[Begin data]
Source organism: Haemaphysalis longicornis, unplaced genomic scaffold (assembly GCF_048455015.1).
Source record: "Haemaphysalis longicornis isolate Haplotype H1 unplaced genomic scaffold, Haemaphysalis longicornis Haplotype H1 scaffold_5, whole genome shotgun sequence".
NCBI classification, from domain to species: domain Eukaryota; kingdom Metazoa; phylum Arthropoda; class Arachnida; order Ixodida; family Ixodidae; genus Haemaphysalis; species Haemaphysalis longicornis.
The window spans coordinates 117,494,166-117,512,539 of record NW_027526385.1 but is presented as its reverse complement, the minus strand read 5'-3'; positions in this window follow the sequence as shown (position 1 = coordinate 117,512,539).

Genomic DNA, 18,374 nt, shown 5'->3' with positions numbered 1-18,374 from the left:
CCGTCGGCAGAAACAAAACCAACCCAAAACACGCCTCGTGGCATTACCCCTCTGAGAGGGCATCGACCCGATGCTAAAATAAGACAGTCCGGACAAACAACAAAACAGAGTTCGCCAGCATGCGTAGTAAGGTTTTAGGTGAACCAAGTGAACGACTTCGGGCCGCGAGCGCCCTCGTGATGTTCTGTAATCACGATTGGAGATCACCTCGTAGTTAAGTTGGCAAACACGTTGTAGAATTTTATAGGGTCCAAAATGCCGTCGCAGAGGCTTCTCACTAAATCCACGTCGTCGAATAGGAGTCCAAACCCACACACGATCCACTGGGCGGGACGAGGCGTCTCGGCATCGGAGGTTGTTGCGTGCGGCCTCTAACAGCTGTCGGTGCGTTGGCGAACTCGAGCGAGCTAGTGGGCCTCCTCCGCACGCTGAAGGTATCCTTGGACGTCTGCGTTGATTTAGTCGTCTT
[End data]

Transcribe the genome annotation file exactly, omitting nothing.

Source organism: Haemaphysalis longicornis, unplaced genomic scaffold (assembly GCF_048455015.1).
Source record: "Haemaphysalis longicornis isolate Haplotype H1 unplaced genomic scaffold, Haemaphysalis longicornis Haplotype H1 scaffold_5, whole genome shotgun sequence".
NCBI classification, from domain to species: domain Eukaryota; kingdom Metazoa; phylum Arthropoda; class Arachnida; order Ixodida; family Ixodidae; genus Haemaphysalis; species Haemaphysalis longicornis.
The window spans coordinates 117,494,166-117,512,539 of record NW_027526385.1 but is presented as its reverse complement, the minus strand read 5'-3'; positions in this window follow the sequence as shown (position 1 = coordinate 117,512,539).

Genomic DNA, 18,374 nt, shown 5'->3' with positions numbered 1-18,374 from the left:
CCGTCGGCAGAAACAAAACCAACCCAAAACACGCCTCGTGGCATTACCCCTCTGAGAGGGCATCGACCCGATGCTAAAATAAGACAGTCCGGACAAACAACAAAACAGAGTTCGCCAGCATGCGTAGTAAGGTTTTAGGTGAACCAAGTGAACGACTTCGGGCCGCGAGCGCCCTCGTGATGTTCTGTAATCACGATTGGAGATCACCTCGTAGTTAAGTTGGCAAACACGTTGTAGAATTTTATAGGGTCCAAAATGCCGTCGCAGAGGCTTCTCACTAAATCCACGTCGTCGAATAGGAGTCCAAACCCACACACGATCCACTGGGCGGGACGAGGCGTCTCGGCATCGGAGGTTGTTGCGTGCGGCCTCTAACAGCTGTCGGTGCGTTGGCGAACTCGAGCGAGCTAGTGGGCCTCCTCCGCACGCTGAAGGTATCCTTGGACGTCTGCGTTGATTTAGTCGTCTT